The clock appears to be ticking on one of the most innovative developments in Super Bowl advertising in recent years: two-minute ads.

Advertisers like Fiat Chrysler Group and Samsung Electronics have flourished in recent Super Bowl outings by buying up a massive chunk of ad inventory to run cinematic commercials lasting 120 seconds in length. Given the recent cost of a 30-second Super Bowl ad berth, which stood at about $3.5 million in 2012, and soared to more than $5 million this year, the investment in such a format is substantial.

In Super Bowl LI, however, the two-minute behemoth may have transformed from a thriving species to one that has gone dormant. “I don’t believe there are any two-minute ads” currently on the roster, said Bruce Lefkowitz, executive vice president of ad sales for Fox Networks Group, in an interview. “It could just be that folks didn’t feel they needed that length for storytelling.”

Fox will air the game on Sunday, February 5. Advertisers slated to appear include Anheuser Busch InBev, Audi, Pepsi, Snickers and Procter & Gamble’s Febreze, Tide and Mr. Clean

Since 2011, when Chrysler took over an entire ad break in Fox’s broadcast of Super Bowl XLV so it could run a two-minute ad celebrating a rebirth of Detroit and the auto industry after a decimating recession, two-minute ads have become a Super Bowl staple. Fiat Chrysler Group made noticeable use of the tactic, running a memorable two-minute spot in 2012 in which Clint Eastwood told viewers it was “halftime in America.”

Samsung got in on the act in 2013, airing a two-minute long spot crammed with jokes from Seth Rogen, Paul Rudd, Bob Odenkirk and LeBron James. Not to be topped, Chrysler returned in 2014 with a two-minute vignette in 2014 featuring Bob Dylan telling those watching that “Detroit made cars, and cars made America.”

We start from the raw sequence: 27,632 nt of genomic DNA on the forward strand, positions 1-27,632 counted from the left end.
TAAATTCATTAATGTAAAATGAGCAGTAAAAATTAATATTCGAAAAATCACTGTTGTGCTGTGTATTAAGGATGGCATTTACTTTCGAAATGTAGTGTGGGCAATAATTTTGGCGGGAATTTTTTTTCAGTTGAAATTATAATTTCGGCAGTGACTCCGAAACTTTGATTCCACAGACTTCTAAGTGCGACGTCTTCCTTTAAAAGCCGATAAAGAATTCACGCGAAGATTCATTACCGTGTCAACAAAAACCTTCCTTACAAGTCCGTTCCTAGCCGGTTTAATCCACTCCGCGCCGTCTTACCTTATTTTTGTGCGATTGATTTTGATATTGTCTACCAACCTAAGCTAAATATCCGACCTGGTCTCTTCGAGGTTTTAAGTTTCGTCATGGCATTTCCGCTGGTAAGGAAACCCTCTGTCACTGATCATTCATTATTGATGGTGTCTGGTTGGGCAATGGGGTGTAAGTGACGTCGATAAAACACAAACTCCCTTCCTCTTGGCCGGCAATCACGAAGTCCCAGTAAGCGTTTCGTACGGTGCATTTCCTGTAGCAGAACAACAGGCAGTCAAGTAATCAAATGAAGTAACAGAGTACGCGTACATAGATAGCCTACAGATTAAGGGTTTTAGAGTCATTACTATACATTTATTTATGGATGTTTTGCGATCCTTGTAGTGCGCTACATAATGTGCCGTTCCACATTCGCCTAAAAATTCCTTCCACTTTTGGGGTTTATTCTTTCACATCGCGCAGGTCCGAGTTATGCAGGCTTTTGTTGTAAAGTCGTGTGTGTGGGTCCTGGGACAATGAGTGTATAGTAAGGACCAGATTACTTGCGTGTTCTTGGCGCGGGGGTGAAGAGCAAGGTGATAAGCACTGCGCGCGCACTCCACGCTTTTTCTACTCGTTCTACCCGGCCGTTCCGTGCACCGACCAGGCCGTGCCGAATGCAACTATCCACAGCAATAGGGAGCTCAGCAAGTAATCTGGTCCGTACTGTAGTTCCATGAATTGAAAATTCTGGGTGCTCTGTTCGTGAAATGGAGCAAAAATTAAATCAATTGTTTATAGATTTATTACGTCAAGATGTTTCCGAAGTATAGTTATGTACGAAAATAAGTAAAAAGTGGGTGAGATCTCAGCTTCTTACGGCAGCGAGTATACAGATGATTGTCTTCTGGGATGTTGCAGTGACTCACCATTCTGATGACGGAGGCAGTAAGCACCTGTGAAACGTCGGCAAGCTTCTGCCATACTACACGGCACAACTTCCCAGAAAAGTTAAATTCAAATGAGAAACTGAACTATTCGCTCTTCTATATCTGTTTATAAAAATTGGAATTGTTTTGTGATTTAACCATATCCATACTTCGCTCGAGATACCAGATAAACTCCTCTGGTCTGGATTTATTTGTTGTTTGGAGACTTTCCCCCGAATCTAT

Asked whether any of its brands would appear during Super Bowl LI, Diane Morgan, a spokeswoman for Fiat Chrysler Group, said via email that “the company has no info to share at the present time.” During Super Bowl 50, Fiat Chrysler ran two 60-second ads – another signal the extra-long promotions have been falling out of favor. Samsung has not returned as a national sponsor of the game since its 2013 outing.

The use of longer ads peaked a few Super Bowls ago. According to Kantar Media, a tracker of ad spending, 40% of the ads in the 2014 broadcast of the Super Bowl lasted 60 seconds or more. Last year, that was true of just 26%.

Advertisers face a more challenging climate in the so-called “Big Game” than they have in years, thanks to an audience polarized by the most recent presidential election. In that sort of atmosphere, making the type of grand statements or dynamic efforts required to get people to stick around for two minutes may be futile. A two minute ad could cost around $20 million in this year’s broadcast. Who wants to blow that kind of money to alienate potential customers?

“The most famous recent two-minute ads were all deep commentary on America, Americans, and our way of life,” said Brian Sheehan, a Madison Avenue veteran who is a professor of advertising at Syracuse University’s S.I. Newhouse School of Public Communications. “In the current climate, I think it is very dangerous for any brand to make a deep comment on our society, or way of life, without being seen, or even implied, to be pro or anti-Trump. It says more about the sad state of our nation that it does about the state of Super Bowl advertising.”

One Super Bowl advertiser is testing the opposite tactic this year. Wonderful Company will air one 15-second ad each for its Wonderful Pistachios and Fiji Water at separate points in the game. That certainly could leave room in some ad breaks for an ad that lasts a minute and 45 seconds.

Fans of extended conversation can at least count on Ford Motor Co. The automaker will run a 90-second ad just before kickoff. The ad shouldn’t be counted as one of the true Super Bowl variety – the pre-kickoff spot costs significantly less than a commercial in-game – but few viewers will make that distinction.

During one of the few TV events in which consumers actually want to watch commercials, Ford executives think they can keep a fan’s attention, said Chantel Lenard, Ford’s director of U.S. marketing.  The 90-second ad “allows us to tell a bit of a longer story,” she said.  During the Super Bowl, “viewers want to listen and hear your message.”